3 Web Security Services for Startup CEOs

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So you’ve put together a team, figured out a prototype for delivering an innovative solution to society’s most pressing problems, and have started winning pitches across the globe. But before things really take off, could your business already be compromised?

Cybercrime could be a more pressing concern for startups than you’d think. Imagine finding a similar product already launched by some other company, in a foreign market, packaged using your logos and designs, with nearly identical patents already filed before you can even submit your own applications — all because the entire time, your systems had been infiltrated and someone had access to your paperwork drafts, your R&D, and even your email exchanges.

Even if you aren’t necessarily a tech startup, the vulnerability of your web applications means the volatility of your assets. As a startup CEO, you might already be wearing many hats, but getting up to speed with web security basics isn’t just reserved for the CTO, it’s also one of your responsibilities. Hone in on critical areas, know what to automate, and maximize what you can outsource for little to no cost.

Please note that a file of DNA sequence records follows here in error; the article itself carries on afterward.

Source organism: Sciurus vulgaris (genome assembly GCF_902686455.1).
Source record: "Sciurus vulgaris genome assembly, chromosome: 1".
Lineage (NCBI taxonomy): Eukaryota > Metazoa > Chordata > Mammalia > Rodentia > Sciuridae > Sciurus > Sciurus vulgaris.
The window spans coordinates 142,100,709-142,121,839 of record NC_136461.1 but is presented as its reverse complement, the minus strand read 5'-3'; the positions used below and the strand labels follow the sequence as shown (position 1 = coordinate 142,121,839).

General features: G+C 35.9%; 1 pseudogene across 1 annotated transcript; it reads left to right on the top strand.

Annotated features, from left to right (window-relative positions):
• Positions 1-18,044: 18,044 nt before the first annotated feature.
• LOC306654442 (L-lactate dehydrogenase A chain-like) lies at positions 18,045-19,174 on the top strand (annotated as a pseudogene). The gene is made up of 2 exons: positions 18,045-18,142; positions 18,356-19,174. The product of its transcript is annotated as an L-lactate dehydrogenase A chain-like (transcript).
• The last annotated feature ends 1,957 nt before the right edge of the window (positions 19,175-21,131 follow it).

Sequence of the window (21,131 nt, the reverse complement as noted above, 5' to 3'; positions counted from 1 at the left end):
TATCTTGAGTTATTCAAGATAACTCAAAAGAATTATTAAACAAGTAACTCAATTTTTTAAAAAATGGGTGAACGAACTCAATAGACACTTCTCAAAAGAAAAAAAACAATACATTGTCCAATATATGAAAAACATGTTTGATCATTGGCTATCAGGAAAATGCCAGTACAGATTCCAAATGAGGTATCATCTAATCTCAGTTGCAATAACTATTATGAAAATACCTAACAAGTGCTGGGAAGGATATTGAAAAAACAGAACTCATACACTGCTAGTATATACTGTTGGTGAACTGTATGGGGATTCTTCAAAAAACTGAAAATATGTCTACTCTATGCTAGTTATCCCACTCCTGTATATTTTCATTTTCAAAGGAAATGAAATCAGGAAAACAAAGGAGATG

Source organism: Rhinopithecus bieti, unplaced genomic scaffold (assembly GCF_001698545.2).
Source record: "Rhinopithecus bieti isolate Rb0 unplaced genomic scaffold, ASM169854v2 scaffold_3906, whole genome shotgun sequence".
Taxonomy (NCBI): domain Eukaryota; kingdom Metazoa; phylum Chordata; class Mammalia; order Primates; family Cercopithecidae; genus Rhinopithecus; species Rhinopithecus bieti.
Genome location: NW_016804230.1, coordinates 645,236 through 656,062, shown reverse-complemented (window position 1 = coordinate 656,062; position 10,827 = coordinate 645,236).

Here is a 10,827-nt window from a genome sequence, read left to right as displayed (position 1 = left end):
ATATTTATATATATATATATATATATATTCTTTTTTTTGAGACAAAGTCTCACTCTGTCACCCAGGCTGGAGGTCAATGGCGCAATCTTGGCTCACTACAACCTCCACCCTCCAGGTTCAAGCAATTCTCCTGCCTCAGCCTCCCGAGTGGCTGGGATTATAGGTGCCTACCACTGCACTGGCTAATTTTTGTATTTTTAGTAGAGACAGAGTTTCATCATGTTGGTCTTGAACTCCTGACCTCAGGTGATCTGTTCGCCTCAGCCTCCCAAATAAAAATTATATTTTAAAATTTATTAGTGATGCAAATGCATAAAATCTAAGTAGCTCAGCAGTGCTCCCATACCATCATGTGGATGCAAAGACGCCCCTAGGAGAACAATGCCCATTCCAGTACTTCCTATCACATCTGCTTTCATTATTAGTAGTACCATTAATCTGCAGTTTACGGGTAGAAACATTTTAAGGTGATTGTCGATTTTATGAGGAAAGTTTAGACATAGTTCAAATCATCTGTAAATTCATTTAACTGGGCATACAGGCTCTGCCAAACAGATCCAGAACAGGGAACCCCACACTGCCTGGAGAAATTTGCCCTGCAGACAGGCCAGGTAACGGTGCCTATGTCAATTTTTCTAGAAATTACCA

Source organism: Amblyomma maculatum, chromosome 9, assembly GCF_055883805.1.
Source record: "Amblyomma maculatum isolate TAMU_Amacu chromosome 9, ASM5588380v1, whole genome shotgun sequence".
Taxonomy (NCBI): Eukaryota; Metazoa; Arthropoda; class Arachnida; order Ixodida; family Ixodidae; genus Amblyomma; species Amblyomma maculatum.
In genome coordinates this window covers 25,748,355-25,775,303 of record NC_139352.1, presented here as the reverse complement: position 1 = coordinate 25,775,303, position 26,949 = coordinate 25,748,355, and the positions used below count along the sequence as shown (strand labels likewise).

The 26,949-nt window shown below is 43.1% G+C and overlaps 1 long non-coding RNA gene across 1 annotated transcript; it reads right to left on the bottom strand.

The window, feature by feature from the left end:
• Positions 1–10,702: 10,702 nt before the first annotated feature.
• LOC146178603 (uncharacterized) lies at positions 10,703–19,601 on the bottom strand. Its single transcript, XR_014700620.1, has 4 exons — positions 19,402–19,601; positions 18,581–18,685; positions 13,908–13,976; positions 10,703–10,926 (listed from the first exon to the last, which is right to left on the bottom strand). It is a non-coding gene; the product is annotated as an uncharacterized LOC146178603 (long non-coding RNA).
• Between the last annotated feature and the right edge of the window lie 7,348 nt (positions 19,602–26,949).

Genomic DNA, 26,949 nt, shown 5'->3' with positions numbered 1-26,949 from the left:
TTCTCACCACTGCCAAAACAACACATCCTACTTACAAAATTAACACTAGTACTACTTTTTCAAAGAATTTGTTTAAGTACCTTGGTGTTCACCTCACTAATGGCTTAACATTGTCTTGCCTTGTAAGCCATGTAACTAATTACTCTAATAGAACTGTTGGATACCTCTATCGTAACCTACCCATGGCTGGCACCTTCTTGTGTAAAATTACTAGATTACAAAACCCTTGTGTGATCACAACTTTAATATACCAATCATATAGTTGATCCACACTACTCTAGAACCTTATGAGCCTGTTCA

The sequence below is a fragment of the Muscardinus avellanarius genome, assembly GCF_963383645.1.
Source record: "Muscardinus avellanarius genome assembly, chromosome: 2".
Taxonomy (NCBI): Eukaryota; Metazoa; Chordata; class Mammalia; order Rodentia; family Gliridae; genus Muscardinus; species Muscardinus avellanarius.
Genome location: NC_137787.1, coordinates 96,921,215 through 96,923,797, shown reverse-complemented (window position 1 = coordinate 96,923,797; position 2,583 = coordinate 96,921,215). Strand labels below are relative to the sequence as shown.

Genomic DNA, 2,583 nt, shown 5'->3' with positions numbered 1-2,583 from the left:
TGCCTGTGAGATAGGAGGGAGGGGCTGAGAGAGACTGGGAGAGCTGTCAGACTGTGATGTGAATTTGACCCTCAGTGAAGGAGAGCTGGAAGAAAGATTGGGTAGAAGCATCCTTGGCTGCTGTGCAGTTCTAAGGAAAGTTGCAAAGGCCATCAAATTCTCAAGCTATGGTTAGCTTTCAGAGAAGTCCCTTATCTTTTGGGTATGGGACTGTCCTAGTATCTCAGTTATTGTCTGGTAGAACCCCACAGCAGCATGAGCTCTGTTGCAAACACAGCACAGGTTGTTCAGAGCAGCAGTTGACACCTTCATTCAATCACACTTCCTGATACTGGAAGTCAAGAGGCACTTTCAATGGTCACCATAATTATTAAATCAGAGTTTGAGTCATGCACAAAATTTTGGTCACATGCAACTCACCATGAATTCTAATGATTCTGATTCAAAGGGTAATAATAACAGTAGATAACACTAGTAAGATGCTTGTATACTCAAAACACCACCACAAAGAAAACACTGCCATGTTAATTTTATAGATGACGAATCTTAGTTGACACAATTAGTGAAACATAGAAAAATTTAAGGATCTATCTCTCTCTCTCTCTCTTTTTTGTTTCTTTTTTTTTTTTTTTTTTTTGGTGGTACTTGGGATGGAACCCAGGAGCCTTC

Here’s an easy-to-follow eBook that lays out the essentials of web security, but if you’d like to skip straight to recommendations you can implement right away, here are three web security services to help you steer your business to safety and protect sensitive data.


1. Web Application Firewall (WAF) — Shield Against Hacking and DDoS

First and foremost, set up solid perimeter security. This one step eliminates the bulk of threats coming in through the web.

Web Application Firewalls help inspect all inbound and outbound website traffic to detect and block malicious visitors to your site. Automated attempts to crack your website’s admin account password, malicious inputs to your form fields that compromise your database, spam traffic aimed at exhausting web resources and bringing your site down — all of these exploits by hackers can be fended off with a single shield. The mighty WAF is a big first step to securing the giant attack surface that is your website.

In fact, sophisticated DDoS attacks are evolving to target the web application layer, blending both application and network attack techniques. Even if you shell out money to engage a dedicated DDoS mitigation solution, the provider will have to possess the same capabilities of a WAF in profiling HTTP/HTTPS traffic to distinguish what belongs to a legitimate visitor from what belongs to a DDoS bot. This is because there are two parts to DDoS mitigation — controlling traffic volume and inspecting traffic quality. A WAF is especially equipped to tackle DDoS attacks targeting the applications layer (Layer 7) with its granular traffic inspection capabilities for detecting malicious behavior.

Hence if you’d have to pick just one web security service, go with the WAF, which provides protection against attacks that your website faces on a daily basis, on top of advanced DDoS attacks. Better yet, get a WAF that provides additional DDoS protection across both network and application layers (Layers 3, 4 & 7).


2. Site Scanners — Weed Out Existing Damage